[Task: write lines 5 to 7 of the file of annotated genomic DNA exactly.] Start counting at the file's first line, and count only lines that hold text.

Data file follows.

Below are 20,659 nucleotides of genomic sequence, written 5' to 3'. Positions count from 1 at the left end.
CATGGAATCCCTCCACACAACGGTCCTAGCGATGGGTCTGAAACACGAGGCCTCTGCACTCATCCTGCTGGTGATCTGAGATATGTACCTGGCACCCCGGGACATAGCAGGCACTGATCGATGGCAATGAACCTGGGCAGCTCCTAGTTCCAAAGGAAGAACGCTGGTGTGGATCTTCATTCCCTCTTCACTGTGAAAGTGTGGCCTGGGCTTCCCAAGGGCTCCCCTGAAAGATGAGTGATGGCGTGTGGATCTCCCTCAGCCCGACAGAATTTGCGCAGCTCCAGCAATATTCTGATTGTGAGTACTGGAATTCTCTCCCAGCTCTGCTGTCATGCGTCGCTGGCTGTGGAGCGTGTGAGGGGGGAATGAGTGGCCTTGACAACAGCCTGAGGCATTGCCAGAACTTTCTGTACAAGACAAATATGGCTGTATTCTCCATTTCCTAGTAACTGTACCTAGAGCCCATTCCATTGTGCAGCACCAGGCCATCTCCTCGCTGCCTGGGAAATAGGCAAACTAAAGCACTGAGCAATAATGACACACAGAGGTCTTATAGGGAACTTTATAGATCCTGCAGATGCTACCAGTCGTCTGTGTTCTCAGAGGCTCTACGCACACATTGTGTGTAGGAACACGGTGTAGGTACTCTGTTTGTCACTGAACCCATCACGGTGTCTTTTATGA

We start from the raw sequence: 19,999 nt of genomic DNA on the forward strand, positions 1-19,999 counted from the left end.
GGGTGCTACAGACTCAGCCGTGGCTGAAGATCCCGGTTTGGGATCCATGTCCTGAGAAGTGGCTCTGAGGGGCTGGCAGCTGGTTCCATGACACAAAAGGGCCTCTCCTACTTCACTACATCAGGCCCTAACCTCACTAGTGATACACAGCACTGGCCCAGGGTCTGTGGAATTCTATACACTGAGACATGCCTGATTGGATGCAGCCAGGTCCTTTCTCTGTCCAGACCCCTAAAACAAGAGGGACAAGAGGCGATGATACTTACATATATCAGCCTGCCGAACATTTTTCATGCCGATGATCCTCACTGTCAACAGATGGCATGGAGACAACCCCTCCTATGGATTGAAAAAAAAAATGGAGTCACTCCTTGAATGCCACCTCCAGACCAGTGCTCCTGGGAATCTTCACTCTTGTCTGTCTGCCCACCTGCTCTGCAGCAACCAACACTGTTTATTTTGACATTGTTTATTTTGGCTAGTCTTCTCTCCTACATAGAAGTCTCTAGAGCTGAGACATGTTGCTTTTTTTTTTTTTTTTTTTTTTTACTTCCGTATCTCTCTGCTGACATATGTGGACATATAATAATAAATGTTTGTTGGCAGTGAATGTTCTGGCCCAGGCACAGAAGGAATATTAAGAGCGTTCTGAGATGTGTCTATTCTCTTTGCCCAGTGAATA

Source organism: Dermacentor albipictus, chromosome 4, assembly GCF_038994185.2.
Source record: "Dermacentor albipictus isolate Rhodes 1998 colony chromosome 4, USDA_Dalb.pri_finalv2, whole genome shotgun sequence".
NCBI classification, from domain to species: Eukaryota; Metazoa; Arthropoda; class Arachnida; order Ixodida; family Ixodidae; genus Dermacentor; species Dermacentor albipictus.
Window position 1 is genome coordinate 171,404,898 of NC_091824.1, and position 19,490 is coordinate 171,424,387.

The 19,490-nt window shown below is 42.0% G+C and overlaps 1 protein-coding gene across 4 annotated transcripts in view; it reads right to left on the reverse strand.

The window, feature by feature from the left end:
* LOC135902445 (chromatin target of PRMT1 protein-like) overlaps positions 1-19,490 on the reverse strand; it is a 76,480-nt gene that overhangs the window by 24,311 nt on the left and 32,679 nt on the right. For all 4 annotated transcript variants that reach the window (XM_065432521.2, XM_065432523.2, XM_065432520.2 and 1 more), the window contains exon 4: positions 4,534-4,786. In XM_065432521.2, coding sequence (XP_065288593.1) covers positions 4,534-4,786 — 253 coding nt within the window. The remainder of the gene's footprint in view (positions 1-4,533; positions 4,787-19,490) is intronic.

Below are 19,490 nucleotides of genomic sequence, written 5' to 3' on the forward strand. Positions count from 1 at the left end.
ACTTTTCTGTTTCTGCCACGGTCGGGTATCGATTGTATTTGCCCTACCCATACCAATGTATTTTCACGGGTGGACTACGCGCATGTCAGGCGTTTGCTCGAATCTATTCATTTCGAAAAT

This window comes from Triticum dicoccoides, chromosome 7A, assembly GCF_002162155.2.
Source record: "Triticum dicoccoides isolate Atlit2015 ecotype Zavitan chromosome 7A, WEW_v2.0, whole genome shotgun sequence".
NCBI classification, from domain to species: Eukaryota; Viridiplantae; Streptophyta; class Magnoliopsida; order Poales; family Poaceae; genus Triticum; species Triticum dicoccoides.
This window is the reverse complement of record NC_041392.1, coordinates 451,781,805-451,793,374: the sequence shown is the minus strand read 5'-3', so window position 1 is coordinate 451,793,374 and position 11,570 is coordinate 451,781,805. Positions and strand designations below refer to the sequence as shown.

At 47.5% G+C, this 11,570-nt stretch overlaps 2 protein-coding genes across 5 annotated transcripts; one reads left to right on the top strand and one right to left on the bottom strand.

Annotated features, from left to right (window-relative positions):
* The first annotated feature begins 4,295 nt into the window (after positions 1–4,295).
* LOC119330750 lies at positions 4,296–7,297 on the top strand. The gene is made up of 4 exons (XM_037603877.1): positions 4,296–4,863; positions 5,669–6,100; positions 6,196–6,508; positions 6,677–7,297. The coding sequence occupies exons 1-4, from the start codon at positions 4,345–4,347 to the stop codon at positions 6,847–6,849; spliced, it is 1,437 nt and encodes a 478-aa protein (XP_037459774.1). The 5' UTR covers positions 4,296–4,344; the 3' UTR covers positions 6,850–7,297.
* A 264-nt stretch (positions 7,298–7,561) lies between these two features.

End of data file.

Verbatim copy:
Source organism: Dermacentor albipictus, chromosome 4, assembly GCF_038994185.2.
Source record: "Dermacentor albipictus isolate Rhodes 1998 colony chromosome 4, USDA_Dalb.pri_finalv2, whole genome shotgun sequence".
NCBI classification, from domain to species: Eukaryota; Metazoa; Arthropoda; class Arachnida; order Ixodida; family Ixodidae; genus Dermacentor; species Dermacentor albipictus.